The view from the mayor’s office on the third floor of the municipal building is impressive. Harbor Park is on full display on one side and downtown on the other. It is just high enough to be grand, but not so high that you can’t see a lot of detail on the ground. That view struck me as a metaphor for the man who sits behind the desk at the top of the building.
With that lovely view as our backdrop, Mayor John Antaramian spent forty-five minutes out of his busy day chatting with me about a wide variety of topics.
He got started in politics simply because he thought some things needed to change and he wanted to see what he could get done. He first ran for office in 1980, and lost by 196 votes. But he ran again and that began his ten-year career as a state assemblyman, which was followed by sixteen years as Kenosha’s mayor. Then he took a break for eight years, working as a brownfield consultant with the EPA and various cities, and taught government at Carthage College, before running for mayor again.
Mayor Antaramian likes to tackle big, involved projects that take years to get done. He sees a direct connection between redevelopment and the quality of life a community offers. That explains his love of brownfield redevelopment. When people say, “You can’t do it.” He said, he only gets more motivated.
He recalled a difficult time not so many years ago when people were predicting the rapid decline of the city. But according to the mayor, “This is a fighting community. It will not go quietly. We did the things we needed to do to survive, prosper, and grow, and we are going to do it again.”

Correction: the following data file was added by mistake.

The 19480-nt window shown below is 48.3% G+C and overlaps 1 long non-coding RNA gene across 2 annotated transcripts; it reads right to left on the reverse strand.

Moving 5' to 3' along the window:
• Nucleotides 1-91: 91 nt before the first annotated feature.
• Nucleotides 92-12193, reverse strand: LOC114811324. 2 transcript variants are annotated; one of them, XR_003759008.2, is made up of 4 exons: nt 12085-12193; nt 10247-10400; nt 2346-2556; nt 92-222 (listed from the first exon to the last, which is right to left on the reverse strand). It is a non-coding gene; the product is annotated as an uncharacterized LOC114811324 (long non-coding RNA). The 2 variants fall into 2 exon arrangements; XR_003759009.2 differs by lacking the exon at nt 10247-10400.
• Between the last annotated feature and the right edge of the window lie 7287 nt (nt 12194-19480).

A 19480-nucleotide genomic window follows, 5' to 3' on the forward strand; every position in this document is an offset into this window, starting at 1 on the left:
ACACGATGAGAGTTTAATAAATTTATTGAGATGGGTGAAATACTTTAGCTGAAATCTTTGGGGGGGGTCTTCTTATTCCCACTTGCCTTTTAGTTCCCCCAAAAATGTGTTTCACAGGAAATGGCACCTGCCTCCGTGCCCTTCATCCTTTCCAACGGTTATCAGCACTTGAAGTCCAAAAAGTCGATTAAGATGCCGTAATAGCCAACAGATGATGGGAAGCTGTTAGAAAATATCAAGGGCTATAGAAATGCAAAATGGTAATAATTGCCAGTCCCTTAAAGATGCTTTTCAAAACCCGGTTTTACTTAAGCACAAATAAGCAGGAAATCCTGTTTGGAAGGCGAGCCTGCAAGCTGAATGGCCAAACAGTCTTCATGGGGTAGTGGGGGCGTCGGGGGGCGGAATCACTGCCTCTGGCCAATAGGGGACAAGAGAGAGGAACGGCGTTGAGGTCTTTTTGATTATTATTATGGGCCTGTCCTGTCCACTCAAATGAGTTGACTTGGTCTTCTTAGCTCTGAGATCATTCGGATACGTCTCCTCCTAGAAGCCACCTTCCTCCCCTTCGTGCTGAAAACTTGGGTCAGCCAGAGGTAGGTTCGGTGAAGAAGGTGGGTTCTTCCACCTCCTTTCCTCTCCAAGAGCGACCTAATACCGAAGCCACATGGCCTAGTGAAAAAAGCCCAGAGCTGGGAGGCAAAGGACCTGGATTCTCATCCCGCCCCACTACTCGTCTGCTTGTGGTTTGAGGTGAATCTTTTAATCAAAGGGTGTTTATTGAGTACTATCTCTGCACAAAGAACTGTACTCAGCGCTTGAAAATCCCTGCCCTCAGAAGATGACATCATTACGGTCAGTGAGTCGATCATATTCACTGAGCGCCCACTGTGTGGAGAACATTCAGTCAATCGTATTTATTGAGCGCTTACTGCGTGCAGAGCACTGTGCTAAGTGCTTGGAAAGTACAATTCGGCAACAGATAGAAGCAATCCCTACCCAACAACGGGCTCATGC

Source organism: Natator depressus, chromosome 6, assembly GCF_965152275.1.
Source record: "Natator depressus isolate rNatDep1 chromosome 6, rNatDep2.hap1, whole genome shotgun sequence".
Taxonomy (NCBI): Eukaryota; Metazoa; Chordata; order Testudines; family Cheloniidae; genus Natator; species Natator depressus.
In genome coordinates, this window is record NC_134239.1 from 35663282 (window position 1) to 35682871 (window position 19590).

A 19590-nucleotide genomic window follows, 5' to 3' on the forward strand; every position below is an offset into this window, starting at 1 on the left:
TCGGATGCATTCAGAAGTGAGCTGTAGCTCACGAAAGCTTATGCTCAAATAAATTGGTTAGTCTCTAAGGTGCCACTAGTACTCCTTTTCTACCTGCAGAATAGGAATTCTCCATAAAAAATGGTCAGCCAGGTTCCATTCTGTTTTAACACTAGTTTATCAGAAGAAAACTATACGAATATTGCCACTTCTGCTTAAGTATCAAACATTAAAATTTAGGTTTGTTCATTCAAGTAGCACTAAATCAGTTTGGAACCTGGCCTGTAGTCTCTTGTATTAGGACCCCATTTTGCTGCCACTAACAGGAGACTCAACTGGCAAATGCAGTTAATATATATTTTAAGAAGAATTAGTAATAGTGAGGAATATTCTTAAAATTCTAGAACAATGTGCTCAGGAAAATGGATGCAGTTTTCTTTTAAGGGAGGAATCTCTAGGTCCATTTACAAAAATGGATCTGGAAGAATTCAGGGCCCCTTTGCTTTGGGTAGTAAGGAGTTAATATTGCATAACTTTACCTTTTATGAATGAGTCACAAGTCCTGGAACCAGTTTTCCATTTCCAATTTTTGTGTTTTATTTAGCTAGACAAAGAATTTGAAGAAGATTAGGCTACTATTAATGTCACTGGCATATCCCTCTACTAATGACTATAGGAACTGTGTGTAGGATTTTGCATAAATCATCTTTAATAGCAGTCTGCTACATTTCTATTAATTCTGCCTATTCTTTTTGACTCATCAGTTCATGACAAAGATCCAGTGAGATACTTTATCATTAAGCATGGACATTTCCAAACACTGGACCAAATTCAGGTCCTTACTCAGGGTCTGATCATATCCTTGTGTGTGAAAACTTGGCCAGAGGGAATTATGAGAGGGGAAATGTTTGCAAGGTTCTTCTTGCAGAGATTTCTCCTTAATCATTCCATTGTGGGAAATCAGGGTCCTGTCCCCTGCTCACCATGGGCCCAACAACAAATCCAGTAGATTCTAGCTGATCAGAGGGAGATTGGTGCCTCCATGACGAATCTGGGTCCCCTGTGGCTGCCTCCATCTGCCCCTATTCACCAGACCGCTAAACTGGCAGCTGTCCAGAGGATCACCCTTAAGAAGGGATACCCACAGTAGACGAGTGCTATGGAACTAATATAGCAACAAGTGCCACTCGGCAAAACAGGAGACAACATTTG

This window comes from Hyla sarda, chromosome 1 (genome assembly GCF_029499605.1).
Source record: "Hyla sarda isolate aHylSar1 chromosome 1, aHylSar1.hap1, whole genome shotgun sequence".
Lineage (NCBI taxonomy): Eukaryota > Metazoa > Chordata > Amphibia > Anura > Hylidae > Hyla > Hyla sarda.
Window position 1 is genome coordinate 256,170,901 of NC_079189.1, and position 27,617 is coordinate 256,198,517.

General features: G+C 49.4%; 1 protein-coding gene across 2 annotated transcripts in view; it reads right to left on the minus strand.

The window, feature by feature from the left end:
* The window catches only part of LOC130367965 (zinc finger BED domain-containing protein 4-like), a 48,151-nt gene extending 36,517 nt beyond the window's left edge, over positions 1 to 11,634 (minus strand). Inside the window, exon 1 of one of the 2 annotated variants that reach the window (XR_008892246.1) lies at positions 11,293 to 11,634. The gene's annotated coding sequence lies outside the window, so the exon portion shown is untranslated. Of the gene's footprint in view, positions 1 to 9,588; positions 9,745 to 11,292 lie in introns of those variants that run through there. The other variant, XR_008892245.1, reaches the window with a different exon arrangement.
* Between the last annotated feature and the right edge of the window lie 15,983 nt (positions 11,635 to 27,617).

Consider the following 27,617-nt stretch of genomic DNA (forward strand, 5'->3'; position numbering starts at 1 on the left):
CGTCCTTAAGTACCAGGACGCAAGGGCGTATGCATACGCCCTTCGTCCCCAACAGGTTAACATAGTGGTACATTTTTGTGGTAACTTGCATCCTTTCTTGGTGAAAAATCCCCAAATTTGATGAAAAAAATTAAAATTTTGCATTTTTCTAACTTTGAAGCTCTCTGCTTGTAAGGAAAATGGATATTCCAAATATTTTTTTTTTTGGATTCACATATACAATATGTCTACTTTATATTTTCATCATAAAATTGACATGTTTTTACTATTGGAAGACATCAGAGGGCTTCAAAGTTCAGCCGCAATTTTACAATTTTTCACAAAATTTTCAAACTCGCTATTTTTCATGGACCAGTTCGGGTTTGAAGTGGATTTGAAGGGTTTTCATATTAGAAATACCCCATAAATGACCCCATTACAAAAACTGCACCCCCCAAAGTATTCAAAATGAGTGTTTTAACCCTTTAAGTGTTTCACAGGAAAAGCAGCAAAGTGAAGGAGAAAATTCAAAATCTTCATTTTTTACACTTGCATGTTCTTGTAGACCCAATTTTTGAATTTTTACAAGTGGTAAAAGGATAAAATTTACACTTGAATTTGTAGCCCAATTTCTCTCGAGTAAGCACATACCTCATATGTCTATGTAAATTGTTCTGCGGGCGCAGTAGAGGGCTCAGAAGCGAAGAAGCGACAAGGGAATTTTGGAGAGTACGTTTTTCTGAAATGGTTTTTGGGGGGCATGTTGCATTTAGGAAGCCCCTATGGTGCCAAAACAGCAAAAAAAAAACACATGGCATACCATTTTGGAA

Some are the things on the mayor’s to do list are big, visionary goals. Like…
Diversification of employment opportunities. This time around he intends to focus on attracting manufacturing, research and development, and technology jobs that will keep young people in the city and provide a more balanced economy.
Negotiating a boundary agreement with the neighboring communities on the city’s west side. While the agreement has already been negotiated, the legal implementation is still in the works. The pact allows the city ample land for continued industrial growth.
Downtown development. The city has purchased several downtown properties in the last few months, some of which will be razed next year, awaiting development opportunities.
Redeveloping the Chrysler site. This 107-acre site in the middle of the city required $20-25 million dollars to clean up, most of which has already been raised. The vast majority of the site will be cleaned up by the end of next year. The remaining 13 acres will be cleaned up by ejecting enzymes into the soil that will eat the oil that is twenty feet underground. The enzymes digest it, biodegrade it, and then die off. The future of the site will be determined through interaction with the residents of the city, but could include small businesses, a business incubator, parks, or a fitness center.
The mayor claims a failed attempt to get an airport runway lengthened in first term, taught him an important lesson about involving people in the process, and he does not intend to make that error again.
Two of his top priorities are to improve the aging infrastructure of the city, including its streets, buildings, and lakefront retention walls. However, the first thing he said when asked about priorities for this term was the need to invest in the neighborhoods. He is bringing back the beat cops and is expanding the outpost program that will have adults in place at some of the city’s parks to teach various skills and be positive roll models for kids.
Development and quality of life go hand-in-hand. That’s the ground level view that’s also important.
I sought out the mayor because I have been fascinated by the city’s redevelopment and the man behind it. Not every city has done so well at re-inventing itself as Kenosha.
My home town in Missouri was once one of the most progressive and booming cities in the entire nation, but has suffered from over a half century of neglect and lack of leadership. Old parts of the city are sadly neglected with numerous houses and old warehouses literally falling in on themselves. The good jobs never came back and the economy and quality life declined.
I see the difference that leadership makes.
Originally posted in the Kenosha News, “Sundays with..” column on 12.11.16